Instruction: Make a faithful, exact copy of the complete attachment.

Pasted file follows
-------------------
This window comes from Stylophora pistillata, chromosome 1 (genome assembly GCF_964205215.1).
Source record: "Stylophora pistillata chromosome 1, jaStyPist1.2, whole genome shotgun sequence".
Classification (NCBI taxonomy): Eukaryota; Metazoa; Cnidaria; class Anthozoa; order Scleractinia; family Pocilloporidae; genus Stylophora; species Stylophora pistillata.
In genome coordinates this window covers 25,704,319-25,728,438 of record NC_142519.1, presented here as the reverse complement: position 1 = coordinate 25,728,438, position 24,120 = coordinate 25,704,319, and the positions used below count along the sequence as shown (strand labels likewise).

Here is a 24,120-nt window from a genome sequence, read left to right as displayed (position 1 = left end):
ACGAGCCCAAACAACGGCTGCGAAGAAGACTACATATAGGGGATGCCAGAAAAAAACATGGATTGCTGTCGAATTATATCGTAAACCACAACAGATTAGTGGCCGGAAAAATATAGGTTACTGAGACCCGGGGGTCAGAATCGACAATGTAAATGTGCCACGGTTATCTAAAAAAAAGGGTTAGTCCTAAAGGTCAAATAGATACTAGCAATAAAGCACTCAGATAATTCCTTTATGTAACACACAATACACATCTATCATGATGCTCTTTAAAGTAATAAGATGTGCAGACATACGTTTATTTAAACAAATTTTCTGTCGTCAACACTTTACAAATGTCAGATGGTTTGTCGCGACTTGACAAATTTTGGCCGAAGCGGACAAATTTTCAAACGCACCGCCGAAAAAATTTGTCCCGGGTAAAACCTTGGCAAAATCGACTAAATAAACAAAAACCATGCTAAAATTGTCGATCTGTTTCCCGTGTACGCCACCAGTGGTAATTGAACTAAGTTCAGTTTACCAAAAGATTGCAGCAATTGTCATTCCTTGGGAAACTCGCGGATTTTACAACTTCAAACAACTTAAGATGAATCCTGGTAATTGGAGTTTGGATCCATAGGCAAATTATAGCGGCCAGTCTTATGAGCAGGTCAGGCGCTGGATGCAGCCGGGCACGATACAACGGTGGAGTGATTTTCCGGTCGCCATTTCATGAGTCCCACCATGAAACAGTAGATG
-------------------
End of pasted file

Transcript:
This window comes from Stylophora pistillata, chromosome 1 (genome assembly GCF_964205215.1).
Source record: "Stylophora pistillata chromosome 1, jaStyPist1.2, whole genome shotgun sequence".
Classification (NCBI taxonomy): Eukaryota; Metazoa; Cnidaria; class Anthozoa; order Scleractinia; family Pocilloporidae; genus Stylophora; species Stylophora pistillata.
In genome coordinates this window covers 25,704,319-25,728,438 of record NC_142519.1, presented here as the reverse complement: position 1 = coordinate 25,728,438, position 24,120 = coordinate 25,704,319, and the positions used below count along the sequence as shown (strand labels likewise).

Here is a 24,120-nt window from a genome sequence, read left to right as displayed (position 1 = left end):
ACGAGCCCAAACAACGGCTGCGAAGAAGACTACATATAGGGGATGCCAGAAAAAAACATGGATTGCTGTCGAATTATATCGTAAACCACAACAGATTAGTGGCCGGAAAAATATAGGTTACTGAGACCCGGGGGTCAGAATCGACAATGTAAATGTGCCACGGTTATCTAAAAAAAAGGGTTAGTCCTAAAGGTCAAATAGATACTAGCAATAAAGCACTCAGATAATTCCTTTATGTAACACACAATACACATCTATCATGATGCTCTTTAAAGTAATAAGATGTGCAGACATACGTTTATTTAAACAAATTTTCTGTCGTCAACACTTTACAAATGTCAGATGGTTTGTCGCGACTTGACAAATTTTGGCCGAAGCGGACAAATTTTCAAACGCACCGCCGAAAAAATTTGTCCCGGGTAAAACCTTGGCAAAATCGACTAAATAAACAAAAACCATGCTAAAATTGTCGATCTGTTTCCCGTGTACGCCACCAGTGGTAATTGAACTAAGTTCAGTTTACCAAAAGATTGCAGCAATTGTCATTCCTTGGGAAACTCGCGGATTTTACAACTTCAAACAACTTAAGATGAATCCTGGTAATTGGAGTTTGGATCCATAGGCAAATTATAGCGGCCAGTCTTATGAGCAGGTCAGGCGCTGGATGCAGCCGGGCACGATACAACGGTGGAGTGATTTTCCGGTCGCCATTTCATGAGTCCCACCATGAAACAGTAGATG